is a current English MA student.

Her poetry and short stories have appeared in:

Refresh Magazine

The Crime Yard

Newark Library Literary Journal

The Online Journal for Person-Centered Dermatology

Ninshar Arts

Opal Literary

Sea Maven Magazine 

Soul Talk Magazine 
Calm Down Magazine 

For Women Who Roar

A New Ullster Magazine

Poethead: The Irish Poetry Journal

Potted Purple Magazine 

Push Up Daisies Magazine

Level: deepsouth 

The Remington Review

The Scissortail Quarterly… amongst many others.

Her poetry was recently praised by the CFO of Garden and Gun Magazine. 

The Butterfly Bruises is her first published collection of work.

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Butterfly Bruises

https://www.thebutterflybruisesbook.com/

Small Things Like These by Claire Keegan

As it appears in The New York Journal of Books:

Reviewed by: Claire Fullerton

In 114 pages, author Claire Keegan delivers an odyssey of the soul in her gem of a novel, Small Things Like These, without leaving the setting of New Ross, beside the River Barrow.

It is 1985 Ireland, and coal and timber merchant Bill Furlong knows times are hard with Christmas coming. The married father of five girls, Furlong is a self-made man who comes from nothing, his deceased mother having lived with shame as an unwed mother who reared her child by being a domestic servant of the wealthy, Protestant Mrs. Wilson.

Furlong’s days feel mechanical for all their routine. “Lately, he had begun to wonder what mattered, apart from Eileen and the girls. He was touching forty but didn’t feel himself to be getting anywhere or making any headway and could not but sometimes wonder what the days were for.”

Just days before Christmas, Furlong keeps his employees at the yard while he makes deliveries to customers long loyal to his business. When a large order from the Good Shepherds Convent arrives, Furlong takes personal responsibility for delivery, but shudders with the recollection of the troubling time he’d last had on the grounds, when he was approached by a waif of a girl asking him to help her escape. The memory haunts Furlong, who recalls his wife’s response when he’d voiced his concerns over the place purported to be a training school for girls that also ran a laundry business.

Furlong knows well of the harsh rumors attached to the convent as a place for wayward girls, and author Claire Keegan, capturing the very bone marrow of Irish sensibility, writes of Eileen’s response to her husband’s worry: “She sat up rigid and said such things had nothing to do with them, and that there was nothing they could do, and didn’t those girls up there need a fire to warm themselves, like everyone?” The pragmatic Eileen continues, “If you want to get on with life, there’s things you have to ignore, so you can keep on.”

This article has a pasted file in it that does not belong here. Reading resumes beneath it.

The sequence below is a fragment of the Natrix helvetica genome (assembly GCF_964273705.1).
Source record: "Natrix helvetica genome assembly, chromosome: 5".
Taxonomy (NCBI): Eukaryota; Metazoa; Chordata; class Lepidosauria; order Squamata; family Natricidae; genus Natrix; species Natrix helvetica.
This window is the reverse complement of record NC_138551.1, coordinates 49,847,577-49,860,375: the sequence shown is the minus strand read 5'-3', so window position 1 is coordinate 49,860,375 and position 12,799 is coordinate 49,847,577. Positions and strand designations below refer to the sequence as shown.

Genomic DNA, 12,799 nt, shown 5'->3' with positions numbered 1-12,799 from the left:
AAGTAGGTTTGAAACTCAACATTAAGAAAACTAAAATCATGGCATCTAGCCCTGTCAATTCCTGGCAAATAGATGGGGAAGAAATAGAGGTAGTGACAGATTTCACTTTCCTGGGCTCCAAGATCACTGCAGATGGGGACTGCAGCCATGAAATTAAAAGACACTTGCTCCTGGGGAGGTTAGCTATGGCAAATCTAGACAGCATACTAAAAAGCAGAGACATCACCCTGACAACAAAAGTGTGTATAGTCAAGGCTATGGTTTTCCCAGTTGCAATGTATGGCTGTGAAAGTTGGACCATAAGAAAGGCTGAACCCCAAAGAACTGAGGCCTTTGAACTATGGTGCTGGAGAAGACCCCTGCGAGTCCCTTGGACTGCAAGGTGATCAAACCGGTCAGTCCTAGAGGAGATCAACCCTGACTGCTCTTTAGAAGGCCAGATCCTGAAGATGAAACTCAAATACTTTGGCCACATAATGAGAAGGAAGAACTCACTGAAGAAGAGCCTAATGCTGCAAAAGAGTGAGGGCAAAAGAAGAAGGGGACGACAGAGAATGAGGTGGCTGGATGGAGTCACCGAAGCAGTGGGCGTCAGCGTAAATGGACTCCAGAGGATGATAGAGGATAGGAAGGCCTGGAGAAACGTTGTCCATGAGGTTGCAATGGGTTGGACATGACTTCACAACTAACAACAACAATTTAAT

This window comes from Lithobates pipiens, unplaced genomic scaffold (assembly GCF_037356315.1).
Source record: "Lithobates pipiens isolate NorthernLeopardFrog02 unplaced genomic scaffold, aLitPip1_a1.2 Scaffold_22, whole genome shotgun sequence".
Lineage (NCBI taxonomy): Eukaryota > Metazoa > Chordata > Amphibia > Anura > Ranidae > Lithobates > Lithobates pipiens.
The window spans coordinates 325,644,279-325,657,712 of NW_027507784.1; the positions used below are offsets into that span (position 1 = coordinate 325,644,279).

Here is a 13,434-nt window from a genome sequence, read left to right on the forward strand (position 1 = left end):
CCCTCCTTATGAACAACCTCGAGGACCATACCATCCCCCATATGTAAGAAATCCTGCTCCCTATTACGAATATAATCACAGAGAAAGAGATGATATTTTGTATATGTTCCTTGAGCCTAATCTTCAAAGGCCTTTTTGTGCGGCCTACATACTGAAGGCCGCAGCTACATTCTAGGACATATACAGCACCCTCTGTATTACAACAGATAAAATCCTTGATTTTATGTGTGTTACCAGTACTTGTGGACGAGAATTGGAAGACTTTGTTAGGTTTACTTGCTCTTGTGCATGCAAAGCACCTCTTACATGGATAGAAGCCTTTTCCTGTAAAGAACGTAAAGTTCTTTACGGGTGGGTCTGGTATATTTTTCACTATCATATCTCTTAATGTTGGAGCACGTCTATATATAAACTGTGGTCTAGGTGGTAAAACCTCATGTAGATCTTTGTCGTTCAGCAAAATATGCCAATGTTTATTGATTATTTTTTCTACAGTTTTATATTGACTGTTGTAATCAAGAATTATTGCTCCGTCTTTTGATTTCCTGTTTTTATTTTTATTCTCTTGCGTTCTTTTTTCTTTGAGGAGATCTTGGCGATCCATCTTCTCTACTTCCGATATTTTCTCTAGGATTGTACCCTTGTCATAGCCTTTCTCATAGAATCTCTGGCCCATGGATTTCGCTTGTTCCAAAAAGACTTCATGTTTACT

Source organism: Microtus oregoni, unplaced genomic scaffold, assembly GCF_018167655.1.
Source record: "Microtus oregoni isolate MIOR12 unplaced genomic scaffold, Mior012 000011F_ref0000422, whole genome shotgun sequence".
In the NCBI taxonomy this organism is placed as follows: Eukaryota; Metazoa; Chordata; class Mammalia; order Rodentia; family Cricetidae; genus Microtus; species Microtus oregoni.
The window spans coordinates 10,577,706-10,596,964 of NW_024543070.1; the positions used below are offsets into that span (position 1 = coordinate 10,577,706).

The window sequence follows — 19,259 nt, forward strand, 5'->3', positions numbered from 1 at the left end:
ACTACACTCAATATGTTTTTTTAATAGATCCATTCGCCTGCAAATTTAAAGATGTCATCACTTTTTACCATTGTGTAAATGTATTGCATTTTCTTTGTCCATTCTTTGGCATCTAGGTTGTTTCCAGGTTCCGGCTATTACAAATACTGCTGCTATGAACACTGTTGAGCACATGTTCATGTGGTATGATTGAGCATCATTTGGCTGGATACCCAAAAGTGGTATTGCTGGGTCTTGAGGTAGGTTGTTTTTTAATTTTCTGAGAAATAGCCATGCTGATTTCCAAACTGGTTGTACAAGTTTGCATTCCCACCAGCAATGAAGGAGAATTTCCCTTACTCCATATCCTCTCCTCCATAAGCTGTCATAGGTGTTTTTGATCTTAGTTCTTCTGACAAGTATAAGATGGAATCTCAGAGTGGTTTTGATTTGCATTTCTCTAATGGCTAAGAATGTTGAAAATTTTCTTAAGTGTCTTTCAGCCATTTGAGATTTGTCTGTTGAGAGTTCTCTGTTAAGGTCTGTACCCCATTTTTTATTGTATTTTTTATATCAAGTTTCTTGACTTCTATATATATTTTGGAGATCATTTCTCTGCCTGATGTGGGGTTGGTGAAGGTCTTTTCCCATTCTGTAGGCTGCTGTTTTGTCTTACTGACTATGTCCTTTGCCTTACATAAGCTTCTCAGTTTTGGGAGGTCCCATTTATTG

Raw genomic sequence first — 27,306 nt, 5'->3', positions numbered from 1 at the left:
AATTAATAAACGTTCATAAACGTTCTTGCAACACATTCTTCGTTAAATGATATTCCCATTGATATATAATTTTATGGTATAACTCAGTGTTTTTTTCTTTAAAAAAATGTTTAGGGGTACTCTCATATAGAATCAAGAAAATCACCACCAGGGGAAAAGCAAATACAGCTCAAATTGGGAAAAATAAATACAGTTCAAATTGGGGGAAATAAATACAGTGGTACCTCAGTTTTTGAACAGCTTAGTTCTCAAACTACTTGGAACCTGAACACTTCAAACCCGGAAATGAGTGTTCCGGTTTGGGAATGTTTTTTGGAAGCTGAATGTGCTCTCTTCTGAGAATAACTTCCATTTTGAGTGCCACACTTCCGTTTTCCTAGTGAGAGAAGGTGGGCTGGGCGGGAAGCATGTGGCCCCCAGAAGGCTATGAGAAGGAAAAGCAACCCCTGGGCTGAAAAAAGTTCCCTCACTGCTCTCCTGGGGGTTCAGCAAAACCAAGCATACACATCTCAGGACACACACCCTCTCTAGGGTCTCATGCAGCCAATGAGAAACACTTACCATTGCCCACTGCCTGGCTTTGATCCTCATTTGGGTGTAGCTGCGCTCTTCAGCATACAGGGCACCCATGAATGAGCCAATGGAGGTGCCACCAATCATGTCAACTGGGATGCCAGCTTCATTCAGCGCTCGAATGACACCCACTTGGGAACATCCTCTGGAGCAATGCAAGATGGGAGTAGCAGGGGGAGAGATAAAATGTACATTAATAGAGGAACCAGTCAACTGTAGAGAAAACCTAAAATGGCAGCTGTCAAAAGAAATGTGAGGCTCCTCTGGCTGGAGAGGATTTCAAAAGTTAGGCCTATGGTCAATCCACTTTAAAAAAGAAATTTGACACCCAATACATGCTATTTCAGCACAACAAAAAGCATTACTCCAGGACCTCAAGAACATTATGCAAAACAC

Furlong has conflicted feelings about his own childhood. Raised in his mother’s employers’ home, he knows had it not been for the sufferance of Mrs. Wilson, his life would be disadvantageously different. Feeling hit close to home, Furlong responds to his wife’s comments, “Isn’t it a good job Mrs. Wilson didn’t share your ideas? Where would my mother have gone? Where would I be now?”

Furlong’s Christmas delivery trip to the convent is fateful. While opening the latched storage shed to unload his coal, he discovers a young girl trapped within, and, when he takes issue with the nuns on the girl’s behalf, he suspects all is not as it seems. Being told one thing by Sister Carmel at the convent, his heart intuits a darker truth that rings in a similar tone to the plight of his mother, and in time, Furlong is inspired to act. “He found himself asking was there any point in being alive without helping one another?” Furlong wonders, “Was it possible that the best bit of him was shining forth, and surfacing?”

Spontaneously spurred to action to help the young girl, Furlong knows, “The worst was yet to come.” “But the worst that could have happened was also already behind him; the thing not done, which could have been—which he would have had to live with for the rest of his life.”  

Small Things Like These is a succinct, heart and soul story of a man coming to terms with a consciousness born of his personal narrative. In precise, unadorned language, it personalizes a once taboo subject recently come to the fore, and now considered a blight on Irish history.

All praise to author, Claire Keegan, for masterfully adding to her arsenal of widely acclaimed, human interest stories. Small Things Like These is a fathoms-deep, poignant novel that will appeal to fiction readers enamored of the sub-genre categories small town and rural fiction; holiday fiction; and family life.  

Author Claire Keegan

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The Author of Mourning Dove Reads From her Book.

I had the immense pleasure of narrating the audiobook of my novel, Mourning Dove, which is set on the genteel side of 1970’s Memphis, and concerns two siblings who come to the Deep South as outsiders and learn to navigate the customs and social mores of what is, to them, a foreign land. Mourning Dove is the recipient of 13 book awards and is classified as upmarket fiction, meaning that which bridges the genres of commercial and literary fiction, and to that I’ll add that lovers of Southern fiction have embraced this book as well.

Since I narrated the audiobook, I’m sharing a bit of video as well to give you a more immersive experience, which will hopefully parlay the full intention of Mourning Dove’s mood and feel. The audiobook is available on Audible! http://bitly.ws/jdX4

Once Upon a Wardrobe by Patti Callahan

Release Day!

Image of Once Upon a Wardrobe

Author(s): Patti Callahan

Release Date: October 19, 2021

Publisher/Imprint: Harper Muse

Reviewed by: Claire Fullerton for the New York Journal of Books